On any given day, you likely make a minimum of one or two financial decisions, and for most people probably way more. Grabbing that cup of coffee in the morning before work, stopping by to fill up the car with gas on the way home or deciding on a new car to purchase — big and small, financial decisions encompass our lives. Even though children depend on their parents to make these decisions for them, it is never too early to model mindful financial decision-making to your child.
A study by researchers at the University of Cambridge concluded most money habits are already formed by the early age of seven. This places most of the responsibility on parents and caretakers to teach children about saving, spending and making smart decisions with what they have.
Beth Koblinger, author of the New York Times bestseller Get a Financial Life suggests parents begin teaching and modeling mindful spending and money management to children as early as three years old.
At these early stages, teaching children the concept of delayed gratification is key and Koblinger suggests making this evident to children by not buying them something every time you go into a store just because they ask for it.
Simply create a situation where your child learns that they must save for that toy, book or treat they want. For example, Koblinger suggests labeling a few jars at home: One for saving, spending and giving. Whether your child gets money by completing chores, a birthday gift or just loose change you give them, teach them to split the money they receive into these jars. Once they have saved enough or have enough you are willing to match, let them go purchase the item they want.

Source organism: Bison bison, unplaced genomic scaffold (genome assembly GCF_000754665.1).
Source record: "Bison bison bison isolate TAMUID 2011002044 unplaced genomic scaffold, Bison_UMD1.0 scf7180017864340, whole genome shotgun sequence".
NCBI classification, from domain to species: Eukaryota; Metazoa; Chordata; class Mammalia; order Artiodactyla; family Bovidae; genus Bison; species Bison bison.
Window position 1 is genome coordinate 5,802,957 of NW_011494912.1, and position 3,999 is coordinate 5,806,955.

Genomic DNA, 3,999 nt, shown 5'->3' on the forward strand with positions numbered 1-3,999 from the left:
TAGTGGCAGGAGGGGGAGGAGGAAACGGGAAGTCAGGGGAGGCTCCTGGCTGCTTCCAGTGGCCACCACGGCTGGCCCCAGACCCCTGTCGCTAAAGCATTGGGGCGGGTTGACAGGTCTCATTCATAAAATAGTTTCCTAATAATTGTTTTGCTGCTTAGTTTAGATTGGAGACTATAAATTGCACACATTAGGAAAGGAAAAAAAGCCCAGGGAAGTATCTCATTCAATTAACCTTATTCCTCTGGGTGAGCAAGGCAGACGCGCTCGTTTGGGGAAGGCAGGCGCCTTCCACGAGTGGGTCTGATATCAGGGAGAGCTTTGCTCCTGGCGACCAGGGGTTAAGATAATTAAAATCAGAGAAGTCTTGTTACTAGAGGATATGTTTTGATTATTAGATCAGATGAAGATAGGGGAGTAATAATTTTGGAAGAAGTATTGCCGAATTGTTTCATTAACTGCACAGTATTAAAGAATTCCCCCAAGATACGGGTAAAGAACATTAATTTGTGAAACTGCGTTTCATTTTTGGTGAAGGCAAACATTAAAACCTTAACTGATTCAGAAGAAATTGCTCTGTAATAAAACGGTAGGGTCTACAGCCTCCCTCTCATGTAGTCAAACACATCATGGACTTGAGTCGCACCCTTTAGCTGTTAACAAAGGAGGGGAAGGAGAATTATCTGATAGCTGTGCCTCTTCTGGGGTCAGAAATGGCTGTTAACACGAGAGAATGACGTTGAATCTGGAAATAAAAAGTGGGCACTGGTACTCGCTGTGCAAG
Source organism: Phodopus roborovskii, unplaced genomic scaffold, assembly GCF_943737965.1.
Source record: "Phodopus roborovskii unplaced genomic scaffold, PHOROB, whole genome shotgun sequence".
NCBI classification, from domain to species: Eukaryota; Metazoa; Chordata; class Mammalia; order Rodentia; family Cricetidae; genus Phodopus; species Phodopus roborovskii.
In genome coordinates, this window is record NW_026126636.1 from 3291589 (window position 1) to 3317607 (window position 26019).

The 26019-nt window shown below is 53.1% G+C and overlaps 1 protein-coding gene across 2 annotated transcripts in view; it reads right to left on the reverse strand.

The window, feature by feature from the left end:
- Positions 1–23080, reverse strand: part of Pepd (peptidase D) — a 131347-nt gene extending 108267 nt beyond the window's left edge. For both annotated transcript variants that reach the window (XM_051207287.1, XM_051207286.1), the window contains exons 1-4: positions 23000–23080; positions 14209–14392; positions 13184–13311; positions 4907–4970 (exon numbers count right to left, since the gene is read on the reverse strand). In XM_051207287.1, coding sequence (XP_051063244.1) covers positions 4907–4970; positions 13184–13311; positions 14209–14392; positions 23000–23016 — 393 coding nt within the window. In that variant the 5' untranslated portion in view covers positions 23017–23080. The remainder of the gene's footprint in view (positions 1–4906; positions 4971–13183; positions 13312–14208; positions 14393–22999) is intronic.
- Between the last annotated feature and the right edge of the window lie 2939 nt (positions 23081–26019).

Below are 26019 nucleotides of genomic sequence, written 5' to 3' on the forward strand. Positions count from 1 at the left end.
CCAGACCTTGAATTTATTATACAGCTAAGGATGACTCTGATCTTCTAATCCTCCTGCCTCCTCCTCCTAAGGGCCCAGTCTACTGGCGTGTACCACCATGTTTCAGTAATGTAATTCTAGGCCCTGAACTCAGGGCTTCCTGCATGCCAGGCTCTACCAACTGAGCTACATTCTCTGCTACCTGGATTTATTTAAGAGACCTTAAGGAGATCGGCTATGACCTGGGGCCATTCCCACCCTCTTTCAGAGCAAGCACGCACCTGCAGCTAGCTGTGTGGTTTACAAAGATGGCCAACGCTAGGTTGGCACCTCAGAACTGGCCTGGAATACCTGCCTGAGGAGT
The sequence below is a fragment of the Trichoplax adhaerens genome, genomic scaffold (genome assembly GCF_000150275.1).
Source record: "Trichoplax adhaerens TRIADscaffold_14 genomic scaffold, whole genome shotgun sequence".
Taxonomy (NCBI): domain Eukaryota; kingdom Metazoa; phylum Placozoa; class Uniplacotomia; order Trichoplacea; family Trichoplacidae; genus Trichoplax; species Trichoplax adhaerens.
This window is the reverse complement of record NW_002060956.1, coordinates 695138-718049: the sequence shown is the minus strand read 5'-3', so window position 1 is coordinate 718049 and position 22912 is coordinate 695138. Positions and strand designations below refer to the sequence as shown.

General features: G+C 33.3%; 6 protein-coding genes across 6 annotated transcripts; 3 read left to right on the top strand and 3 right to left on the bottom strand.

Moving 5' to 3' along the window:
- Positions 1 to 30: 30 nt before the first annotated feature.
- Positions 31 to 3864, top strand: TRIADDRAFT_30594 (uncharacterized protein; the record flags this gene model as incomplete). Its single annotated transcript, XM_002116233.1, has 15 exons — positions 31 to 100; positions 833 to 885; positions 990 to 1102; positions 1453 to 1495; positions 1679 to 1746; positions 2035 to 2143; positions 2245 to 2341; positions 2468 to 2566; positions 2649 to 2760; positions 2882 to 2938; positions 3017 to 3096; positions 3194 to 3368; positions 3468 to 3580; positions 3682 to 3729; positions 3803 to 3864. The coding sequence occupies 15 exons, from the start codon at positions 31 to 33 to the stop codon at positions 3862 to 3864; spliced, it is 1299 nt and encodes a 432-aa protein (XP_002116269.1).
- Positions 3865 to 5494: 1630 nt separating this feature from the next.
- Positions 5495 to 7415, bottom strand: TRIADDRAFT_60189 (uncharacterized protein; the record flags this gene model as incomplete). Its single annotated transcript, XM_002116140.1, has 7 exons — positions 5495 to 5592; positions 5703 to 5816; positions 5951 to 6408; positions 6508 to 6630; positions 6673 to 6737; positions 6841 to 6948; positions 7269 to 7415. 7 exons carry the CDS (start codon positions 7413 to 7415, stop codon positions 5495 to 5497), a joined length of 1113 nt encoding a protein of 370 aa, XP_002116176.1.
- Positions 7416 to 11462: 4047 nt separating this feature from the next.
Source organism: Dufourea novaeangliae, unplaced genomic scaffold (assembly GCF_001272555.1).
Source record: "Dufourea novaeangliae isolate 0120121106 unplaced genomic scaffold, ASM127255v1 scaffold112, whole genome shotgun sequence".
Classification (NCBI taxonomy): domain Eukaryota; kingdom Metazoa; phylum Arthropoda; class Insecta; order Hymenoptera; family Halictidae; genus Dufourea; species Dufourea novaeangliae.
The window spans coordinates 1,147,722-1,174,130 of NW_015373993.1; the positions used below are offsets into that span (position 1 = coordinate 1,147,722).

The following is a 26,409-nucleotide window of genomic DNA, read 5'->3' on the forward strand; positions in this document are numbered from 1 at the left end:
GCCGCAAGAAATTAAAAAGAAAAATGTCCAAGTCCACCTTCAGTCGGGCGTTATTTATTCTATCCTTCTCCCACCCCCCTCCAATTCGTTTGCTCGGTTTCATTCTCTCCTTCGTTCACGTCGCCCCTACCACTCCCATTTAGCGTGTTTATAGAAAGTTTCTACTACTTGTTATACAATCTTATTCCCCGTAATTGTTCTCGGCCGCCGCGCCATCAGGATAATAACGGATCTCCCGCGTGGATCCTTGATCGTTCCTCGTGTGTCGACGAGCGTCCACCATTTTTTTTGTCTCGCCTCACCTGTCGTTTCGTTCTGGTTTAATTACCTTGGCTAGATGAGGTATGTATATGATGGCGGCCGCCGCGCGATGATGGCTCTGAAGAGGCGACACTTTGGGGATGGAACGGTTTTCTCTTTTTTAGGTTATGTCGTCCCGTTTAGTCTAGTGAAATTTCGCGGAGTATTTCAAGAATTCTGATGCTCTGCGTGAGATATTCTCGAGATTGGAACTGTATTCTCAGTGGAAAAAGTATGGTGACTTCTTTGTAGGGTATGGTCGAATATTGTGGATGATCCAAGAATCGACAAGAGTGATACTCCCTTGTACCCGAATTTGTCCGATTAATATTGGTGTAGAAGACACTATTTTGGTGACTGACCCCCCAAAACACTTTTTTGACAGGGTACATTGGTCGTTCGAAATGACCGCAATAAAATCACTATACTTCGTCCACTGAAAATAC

While it is more than OK to treat your child sometimes, by walking them through these steps of saving, you are helping build a foundation for healthy financial habits.
It is also important to emphasize sharing their money as well. Maybe you know someone that is going through a hard time, or there is a family friend that needs cheering up. Let your child decide how they would like to help that person using their “giving” jar. The concept of giving is just as important as saving and spending and should be taught early on in a child’s life.
As your child gets older and is able to understand more in-depth concepts of money management, make sure you take the time to explain why you make everyday financial decisions. For example, make it a point to go to the gas station that is a little farther away from the house but is cheaper, and explain to your child why you did this.
Although the extra few minutes may not be worth the savings to you, it is a great opportunity to teach and model good spending and money saving habits.
Some parents may choose to start giving a small allowance to their children as early as six or seven years old. Whether they earn this by completing weekly chores or receive a couple of quarters or dollars you give them, let them choose how they want to save, spend or give.
Another idea is to let your child help you grocery shop. Give them a couple of dollars and let them choose the vegetables they would like best based on the amount of money you give them. Simply involving your child in your everyday financial decisions will help them learn to be attentive consumers.
As your child gets older and reaches the teenage years, Koblinger suggests teaching them more in-depth concepts of saving such as compounding interest. Most youth are very hands-on so help them start a savings account once they have enough money.
This can illustrate how their money can grow the more they save. When it comes time to look at colleges, guide them in analyzing all of the aspects of making the decision including the cost. Help them understand the costs as well as the resources available to help cover these costs, while encouraging the value of the education.
Each stage your child is in can be an opportunity to teach them how to mindfully manage their money. This, in turn, can create a solid foundation for even bigger financial decisions down the road and will likely help them live a more successful life.
Hale ’Opio Kaua’i convened a support group of adults in our Kauai community to “step into the corner” for our teens, to answer questions and give support to youth and their families on a wide variety of issues. Please email your questions or concerns facing our youth and families today to Esther Solomon at firstname.lastname@example.org. For more information about Hale ‘Opio Kauai, please go to www.haleopio.org